Central Georgia Technical College
At most institutions, a face-to-face class is conducted face-to-face, and an online class is conducted online. In blended classes, instructors mix elements of both, though students are generally expected to attend scheduled class sessions.
But maybe there’s (yet) another way. Enter blendflex, an alternative mode pioneered at the two-year Central Georgia Technical College, and hyflex, an equivalent mode with a different name at the University of St. Thomas, in Minnesota. Each class in the blendflex mode has face-to-face, synchronous online and asynchronous online experiences running simultaneously. Students can choose to attend as many or as few face-to-face sessions as they want, and complete the rest of the course online with no penalty.
“They can seamlessly at any time during the semester move back and forth within that course delivery,” said Carol Lee, director of educational technology at Central Georgia Technical College.
The mode may have originated with Brian Beatty, now associate vice president for academic affairs operations at San Francisco State University, who called his new mode "hyflex" when he conceived it in the mid-2000s. Last summer, the University of St. Thomas piloted a course in that mode, which is identical to blendflex at Central Georgia Technical. Each institution told "Inside Digital Learning" it hadn't previously been aware of other institutions hosting courses in that mode. According to Beatty, approximately 20 institutions have experimented with variations on this learning mode.
In Georgia, the idea for this model came from a blended learning course that Lee took at the University of Central Florida in 2013. The Georgia institution has one of the highest percentages of Pell Grant-eligible students of any in the nation, and many students had complained in recent years about struggling to assemble reasonable course schedules due to issues of transportation, child care and housing instability.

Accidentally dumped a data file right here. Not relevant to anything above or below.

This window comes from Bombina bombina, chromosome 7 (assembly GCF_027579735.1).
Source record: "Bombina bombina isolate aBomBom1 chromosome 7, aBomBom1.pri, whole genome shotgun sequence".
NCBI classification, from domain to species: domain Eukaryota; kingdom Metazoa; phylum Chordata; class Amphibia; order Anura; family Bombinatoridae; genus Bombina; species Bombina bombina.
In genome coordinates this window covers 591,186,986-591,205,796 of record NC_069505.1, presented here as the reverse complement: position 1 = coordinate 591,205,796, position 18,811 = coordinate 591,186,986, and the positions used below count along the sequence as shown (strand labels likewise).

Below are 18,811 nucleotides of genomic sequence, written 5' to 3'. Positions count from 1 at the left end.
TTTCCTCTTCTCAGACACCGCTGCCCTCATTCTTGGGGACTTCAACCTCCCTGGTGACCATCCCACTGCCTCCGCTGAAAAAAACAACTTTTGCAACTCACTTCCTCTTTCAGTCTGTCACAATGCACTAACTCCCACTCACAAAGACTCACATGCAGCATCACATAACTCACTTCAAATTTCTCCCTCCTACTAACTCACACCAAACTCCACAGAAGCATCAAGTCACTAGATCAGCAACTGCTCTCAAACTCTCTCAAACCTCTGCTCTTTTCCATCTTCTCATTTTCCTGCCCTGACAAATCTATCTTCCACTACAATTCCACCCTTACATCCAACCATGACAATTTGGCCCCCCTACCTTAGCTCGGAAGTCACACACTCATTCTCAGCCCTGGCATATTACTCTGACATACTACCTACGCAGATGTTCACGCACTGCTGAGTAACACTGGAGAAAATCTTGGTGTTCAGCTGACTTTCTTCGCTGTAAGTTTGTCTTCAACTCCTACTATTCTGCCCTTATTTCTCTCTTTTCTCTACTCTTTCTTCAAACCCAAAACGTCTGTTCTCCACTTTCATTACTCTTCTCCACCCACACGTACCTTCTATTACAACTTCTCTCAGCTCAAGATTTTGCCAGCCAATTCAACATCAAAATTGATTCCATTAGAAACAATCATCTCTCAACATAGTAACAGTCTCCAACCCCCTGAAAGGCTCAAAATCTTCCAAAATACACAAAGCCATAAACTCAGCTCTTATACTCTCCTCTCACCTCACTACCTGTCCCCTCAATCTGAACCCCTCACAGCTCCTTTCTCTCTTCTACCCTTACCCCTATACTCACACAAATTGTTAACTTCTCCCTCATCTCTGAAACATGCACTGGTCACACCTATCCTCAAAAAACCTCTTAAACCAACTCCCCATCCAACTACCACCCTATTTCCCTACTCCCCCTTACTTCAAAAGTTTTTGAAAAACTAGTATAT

Hoping to improve access for those students, Lee and Bonnie Quinn, director of institutional effectiveness, applied for the U.S. Department of Labor’s Trade Adjustment Assistance Community College and Career Training (TAACCCT) grant and came up with the “blendflex” term -- a tongue twister that sums up the model’s appeal.
The health-care department was Central Georgia Technical’s first program to offer blendflex courses, but the format has been so popular among students and instructors that other departments, including math and English, are now requesting it, Lee said. The institution now teaches 20 courses in this mode and plans to increase that number by five to 10 this year.
At first, blendflex classes had a maximum enrollment of 30 students, but as they grew more popular, the institution doubled that number, simultaneously allowing instructors to count a fully enrolled blendflex course as two courses in their contract time.
St. Thomas launched its own flexible course model in a trial run last summer, just a few months after the institution decided to offer undergraduate courses in online and blended formats during the summer for the first time. According to Glori Hinck, an instructional designer at the institution's Minneapolis campus, high demand for the course and its flexible format (which had 38 students despite an original cap of 30) means the instructor will allot 60 seats next time.
"Students loved the flexibility," Hinck said. "Even those who didn’t really partake of the flexibility loved that they have the option."
Videoconferencing puts students in blendflex courses if they choose to attend synchronously, and recorded lectures are available online for all sessions. The setup allows students across the Georgia institution’s 11 county service areas to attend classes at any of eight campuses.
Giving students freedom to choose the course mode also accommodates a wider variety of learning styles, Lee said.
“We teach universal design … but you truly don’t think about all the different learners you actually have in that class,” Lee said. “Some want to be very engaged with the teachers; others don’t want to be engaged with the teachers.”
Administrators at the Georgia college allow instructors of blendflex courses to record grades only in the institution’s “gateway system,” rather than transferring grades from Blackboard, which would be more time-consuming, due to the different course registration numbers involved in blendflex courses.
Though blendflex might sound like more work for instructors -- constructing a full face-to-face course and a full online course -- Lee said she finds the mode “a lot easier” than teaching the same course in two or three different modes simultaneously.
"With blendflex, I have one section with one Blackboard shell and all my assignments, emails, discussions and course materials are the same for the blendflex class and are all located in this one class section, and [it] is so much easier to manage and maintain," Lee said. "Where I had 35 students in three classes, I now have 105 in one class."